Google is a big company. What do big companies do from time to time? Market themselves. And so this is a screenshot from a fun interactive infographic piece that has supplementals from text to photos to videos as Google explains how an e-mail is sent. All the while Google touts its green energy initiatives and energy efficiencies. It’s a game changing win-win paradigm-shifting grand slam of a piece. (Sorry, that just felt like an appropriate place to use CorporateSpeak.)
Subways. Home of the mole people. And in the United States an unwanted recipient of government money to build things. Along with being generally unwanted. By those who do not live in cities. Probably because of said mole people. Or something.
But in Canada, they like subways. At least enough that Toronto is building an extension to a university and from there to a suburb. But the invasion of the mole people homeland is a complex process that, fortunately, the National Post explains in an illustrative infographic, a cropping of which is below.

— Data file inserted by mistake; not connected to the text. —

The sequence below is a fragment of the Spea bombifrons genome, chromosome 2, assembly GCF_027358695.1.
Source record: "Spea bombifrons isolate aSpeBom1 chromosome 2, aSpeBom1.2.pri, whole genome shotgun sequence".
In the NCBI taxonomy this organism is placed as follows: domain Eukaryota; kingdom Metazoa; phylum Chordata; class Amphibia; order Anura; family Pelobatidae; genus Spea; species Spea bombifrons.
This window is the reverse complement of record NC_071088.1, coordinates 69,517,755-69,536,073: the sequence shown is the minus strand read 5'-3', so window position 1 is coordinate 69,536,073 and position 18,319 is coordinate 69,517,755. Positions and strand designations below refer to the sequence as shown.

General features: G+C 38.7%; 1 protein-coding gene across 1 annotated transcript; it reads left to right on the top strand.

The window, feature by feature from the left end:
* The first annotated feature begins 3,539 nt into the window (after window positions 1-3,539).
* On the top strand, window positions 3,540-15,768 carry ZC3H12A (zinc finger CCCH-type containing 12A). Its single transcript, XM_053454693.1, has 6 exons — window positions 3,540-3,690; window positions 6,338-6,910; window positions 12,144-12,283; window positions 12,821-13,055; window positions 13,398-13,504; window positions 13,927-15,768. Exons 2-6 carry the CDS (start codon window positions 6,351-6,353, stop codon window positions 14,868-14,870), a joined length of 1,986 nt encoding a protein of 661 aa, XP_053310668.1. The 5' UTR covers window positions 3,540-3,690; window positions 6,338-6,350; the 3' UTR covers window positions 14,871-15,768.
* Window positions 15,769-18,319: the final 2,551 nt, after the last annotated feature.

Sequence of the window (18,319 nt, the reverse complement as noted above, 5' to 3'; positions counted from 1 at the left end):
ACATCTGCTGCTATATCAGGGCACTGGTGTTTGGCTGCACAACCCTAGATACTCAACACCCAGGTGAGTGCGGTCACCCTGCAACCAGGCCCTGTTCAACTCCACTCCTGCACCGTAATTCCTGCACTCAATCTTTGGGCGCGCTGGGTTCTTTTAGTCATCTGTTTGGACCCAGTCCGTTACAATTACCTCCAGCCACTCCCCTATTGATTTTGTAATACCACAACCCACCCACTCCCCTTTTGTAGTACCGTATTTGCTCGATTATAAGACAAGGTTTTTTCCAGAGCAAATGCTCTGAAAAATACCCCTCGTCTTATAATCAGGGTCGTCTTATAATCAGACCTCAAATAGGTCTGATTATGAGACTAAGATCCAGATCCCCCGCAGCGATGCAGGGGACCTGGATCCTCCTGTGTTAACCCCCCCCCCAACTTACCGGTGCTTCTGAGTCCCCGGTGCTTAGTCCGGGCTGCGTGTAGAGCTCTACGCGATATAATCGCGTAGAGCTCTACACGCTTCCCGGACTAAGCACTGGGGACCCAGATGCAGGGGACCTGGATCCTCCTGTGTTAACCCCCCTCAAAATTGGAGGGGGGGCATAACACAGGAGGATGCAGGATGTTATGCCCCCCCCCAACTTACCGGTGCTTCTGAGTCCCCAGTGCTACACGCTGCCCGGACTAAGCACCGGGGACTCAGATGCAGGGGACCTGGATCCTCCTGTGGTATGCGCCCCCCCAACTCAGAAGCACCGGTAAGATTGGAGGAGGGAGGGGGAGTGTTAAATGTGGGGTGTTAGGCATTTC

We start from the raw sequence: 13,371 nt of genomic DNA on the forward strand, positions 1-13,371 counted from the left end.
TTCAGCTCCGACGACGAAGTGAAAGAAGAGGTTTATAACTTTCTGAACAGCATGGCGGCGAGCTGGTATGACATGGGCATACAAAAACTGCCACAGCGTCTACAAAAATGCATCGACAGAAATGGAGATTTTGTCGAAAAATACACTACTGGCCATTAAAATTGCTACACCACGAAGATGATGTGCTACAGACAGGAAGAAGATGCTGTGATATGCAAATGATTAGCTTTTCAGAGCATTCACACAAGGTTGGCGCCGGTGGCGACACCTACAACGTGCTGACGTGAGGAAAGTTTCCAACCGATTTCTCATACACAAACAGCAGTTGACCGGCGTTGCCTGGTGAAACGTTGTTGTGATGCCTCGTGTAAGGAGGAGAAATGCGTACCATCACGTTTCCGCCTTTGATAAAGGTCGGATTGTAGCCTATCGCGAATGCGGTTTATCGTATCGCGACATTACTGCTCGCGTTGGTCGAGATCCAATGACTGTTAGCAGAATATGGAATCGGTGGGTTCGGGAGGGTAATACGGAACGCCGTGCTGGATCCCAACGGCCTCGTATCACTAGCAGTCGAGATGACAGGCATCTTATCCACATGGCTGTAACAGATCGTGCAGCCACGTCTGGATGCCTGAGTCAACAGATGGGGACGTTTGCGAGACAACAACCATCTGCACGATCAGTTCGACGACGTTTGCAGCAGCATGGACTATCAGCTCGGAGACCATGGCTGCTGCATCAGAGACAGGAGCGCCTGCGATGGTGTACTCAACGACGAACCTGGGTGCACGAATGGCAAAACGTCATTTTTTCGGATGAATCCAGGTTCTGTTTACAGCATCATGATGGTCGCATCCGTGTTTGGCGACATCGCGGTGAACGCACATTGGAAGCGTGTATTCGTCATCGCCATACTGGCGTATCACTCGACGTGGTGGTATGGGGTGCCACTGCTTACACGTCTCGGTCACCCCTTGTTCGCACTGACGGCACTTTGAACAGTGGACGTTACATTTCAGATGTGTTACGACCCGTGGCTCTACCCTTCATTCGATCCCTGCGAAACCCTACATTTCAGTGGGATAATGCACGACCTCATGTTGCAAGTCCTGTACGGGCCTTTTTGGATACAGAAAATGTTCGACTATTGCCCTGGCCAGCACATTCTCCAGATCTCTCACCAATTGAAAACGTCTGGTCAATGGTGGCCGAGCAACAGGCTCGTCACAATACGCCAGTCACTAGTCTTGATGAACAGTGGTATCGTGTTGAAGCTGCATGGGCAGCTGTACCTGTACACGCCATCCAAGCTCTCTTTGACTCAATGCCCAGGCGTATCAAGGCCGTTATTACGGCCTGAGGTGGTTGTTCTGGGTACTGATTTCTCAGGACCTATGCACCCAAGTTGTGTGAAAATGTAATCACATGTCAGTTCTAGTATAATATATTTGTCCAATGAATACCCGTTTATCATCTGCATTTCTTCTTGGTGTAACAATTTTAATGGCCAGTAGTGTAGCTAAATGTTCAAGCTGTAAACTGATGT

Credit for the piece goes to Mike Faille and Peter Kuitenbrouwer.
Via the Guardian comes an interactive piece from researchers at MIT and the Technical University of Lisbon that allows users to examine urban environments to compare population, energy use, and building material intensity for a select set of 42 different cities. The screenshots below are of neighbourhoods in Philadelphia.
Once the user has chosen an area, he or she can move on and analyse a different section of the city. This behaviour generates a comparison on the right of the current area to the previous area.